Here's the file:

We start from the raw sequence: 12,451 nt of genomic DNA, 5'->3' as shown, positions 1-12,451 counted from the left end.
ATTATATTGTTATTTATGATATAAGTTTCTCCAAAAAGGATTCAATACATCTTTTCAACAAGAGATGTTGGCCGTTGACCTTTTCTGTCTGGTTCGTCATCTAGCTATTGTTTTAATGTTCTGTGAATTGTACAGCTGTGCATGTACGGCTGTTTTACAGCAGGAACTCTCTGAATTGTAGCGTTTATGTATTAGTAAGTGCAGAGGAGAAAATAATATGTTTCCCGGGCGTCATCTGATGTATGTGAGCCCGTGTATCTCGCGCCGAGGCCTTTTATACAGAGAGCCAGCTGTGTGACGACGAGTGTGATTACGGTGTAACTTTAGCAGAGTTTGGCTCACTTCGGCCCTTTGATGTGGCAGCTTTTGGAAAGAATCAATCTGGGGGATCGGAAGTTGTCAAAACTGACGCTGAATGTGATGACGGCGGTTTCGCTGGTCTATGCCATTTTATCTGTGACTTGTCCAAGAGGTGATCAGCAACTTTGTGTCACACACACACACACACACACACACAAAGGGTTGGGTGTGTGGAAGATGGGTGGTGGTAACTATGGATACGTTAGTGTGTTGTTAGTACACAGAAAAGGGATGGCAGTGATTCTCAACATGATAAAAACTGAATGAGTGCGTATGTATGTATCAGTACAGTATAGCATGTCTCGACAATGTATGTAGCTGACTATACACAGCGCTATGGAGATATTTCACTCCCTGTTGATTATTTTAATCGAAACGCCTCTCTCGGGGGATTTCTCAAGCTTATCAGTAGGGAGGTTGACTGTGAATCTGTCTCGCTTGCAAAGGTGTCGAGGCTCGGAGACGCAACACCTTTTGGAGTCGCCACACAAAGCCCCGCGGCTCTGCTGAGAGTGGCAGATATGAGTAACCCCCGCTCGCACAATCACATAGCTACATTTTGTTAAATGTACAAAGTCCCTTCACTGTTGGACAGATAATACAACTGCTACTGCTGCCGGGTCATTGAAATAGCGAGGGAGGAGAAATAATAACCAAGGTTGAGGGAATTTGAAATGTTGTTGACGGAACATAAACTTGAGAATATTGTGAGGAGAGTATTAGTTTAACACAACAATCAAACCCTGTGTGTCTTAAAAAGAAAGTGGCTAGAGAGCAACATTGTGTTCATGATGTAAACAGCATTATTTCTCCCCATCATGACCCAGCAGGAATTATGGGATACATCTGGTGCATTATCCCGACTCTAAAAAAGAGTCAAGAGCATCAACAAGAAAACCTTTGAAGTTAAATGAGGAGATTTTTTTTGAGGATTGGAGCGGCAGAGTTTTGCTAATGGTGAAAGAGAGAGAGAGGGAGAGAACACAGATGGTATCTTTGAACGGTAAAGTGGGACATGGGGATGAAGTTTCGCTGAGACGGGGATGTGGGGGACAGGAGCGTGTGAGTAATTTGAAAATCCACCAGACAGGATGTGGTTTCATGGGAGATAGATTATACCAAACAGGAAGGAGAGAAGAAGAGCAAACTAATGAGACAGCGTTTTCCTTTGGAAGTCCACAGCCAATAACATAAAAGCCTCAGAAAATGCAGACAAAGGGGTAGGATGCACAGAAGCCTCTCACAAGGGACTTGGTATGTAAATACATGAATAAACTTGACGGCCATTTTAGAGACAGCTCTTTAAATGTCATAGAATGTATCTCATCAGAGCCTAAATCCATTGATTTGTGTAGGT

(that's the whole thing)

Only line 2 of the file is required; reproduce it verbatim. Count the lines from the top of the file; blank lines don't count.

ATTATATTGTTATTTATGATATAAGTTTCTCCAAAAAGGATTCAATACATCTTTTCAACAAGAGATGTTGGCCGTTGACCTTTTCTGTCTGGTTCGTCATCTAGCTATTGTTTTAATGTTCTGTGAATTGTACAGCTGTGCATGTACGGCTGTTTTACAGCAGGAACTCTCTGAATTGTAGCGTTTATGTATTAGTAAGTGCAGAGGAGAAAATAATATGTTTCCCGGGCGTCATCTGATGTATGTGAGCCCGTGTATCTCGCGCCGAGGCCTTTTATACAGAGAGCCAGCTGTGTGACGACGAGTGTGATTACGGTGTAACTTTAGCAGAGTTTGGCTCACTTCGGCCCTTTGATGTGGCAGCTTTTGGAAAGAATCAATCTGGGGGATCGGAAGTTGTCAAAACTGACGCTGAATGTGATGACGGCGGTTTCGCTGGTCTATGCCATTTTATCTGTGACTTGTCCAAGAGGTGATCAGCAACTTTGTGTCACACACACACACACACACACACACAAAGGGTTGGGTGTGTGGAAGATGGGTGGTGGTAACTATGGATACGTTAGTGTGTTGTTAGTACACAGAAAAGGGATGGCAGTGATTCTCAACATGATAAAAACTGAATGAGTGCGTATGTATGTATCAGTACAGTATAGCATGTCTCGACAATGTATGTAGCTGACTATACACAGCGCTATGGAGATATTTCACTCCCTGTTGATTATTTTAATCGAAACGCCTCTCTCGGGGGATTTCTCAAGCTTATCAGTAGGGAGGTTGACTGTGAATCTGTCTCGCTTGCAAAGGTGTCGAGGCTCGGAGACGCAACACCTTTTGGAGTCGCCACACAAAGCCCCGCGGCTCTGCTGAGAGTGGCAGATATGAGTAACCCCCGCTCGCACAATCACATAGCTACATTTTGTTAAATGTACAAAGTCCCTTCACTGTTGGACAGATAATACAACTGCTACTGCTGCCGGGTCATTGAAATAGCGAGGGAGGAGAAATAATAACCAAGGTTGAGGGAATTTGAAATGTTGTTGACGGAACATAAACTTGAGAATATTGTGAGGAGAGTATTAGTTTAACACAACAATCAAACCCTGTGTGTCTTAAAAAGAAAGTGGCTAGAGAGCAACATTGTGTTCATGATGTAAACAGCATTATTTCTCCCCATCATGACCCAGCAGGAATTATGGGATACATCTGGTGCATTATCCCGACTCTAAAAAAGAGTCAAGAGCATCAACAAGAAAACCTTTGAAGTTAAATGAGGAGATTTTTTTTGAGGATTGGAGCGGCAGAGTTTTGCTAATGGTGAAAGAGAGAGAGAGGGAGAGAACACAGATGGTATCTTTGAACGGTAAAGTGGGACATGGGGATGAAGTTTCGCTGAGACGGGGATGTGGGGGACAGGAGCGTGTGAGTAATTTGAAAATCCACCAGACAGGATGTGGTTTCATGGGAGATAGATTATACCAAACAGGAAGGAGAGAAGAAGAGCAAACTAATGAGACAGCGTTTTCCTTTGGAAGTCCACAGCCAATAACATAAAAGCCTCAGAAAATGCAGACAAAGGGGTAGGATGCACAGAAGCCTCTCACAAGGGACTTGGTATGTAAATACATGAATAAACTTGACGGCCATTTTAGAGACAGCTCTTTAAATGTCATAGAATGTATCTCATCAGAGCCTAAATCCATTGATTTGTGTAGGT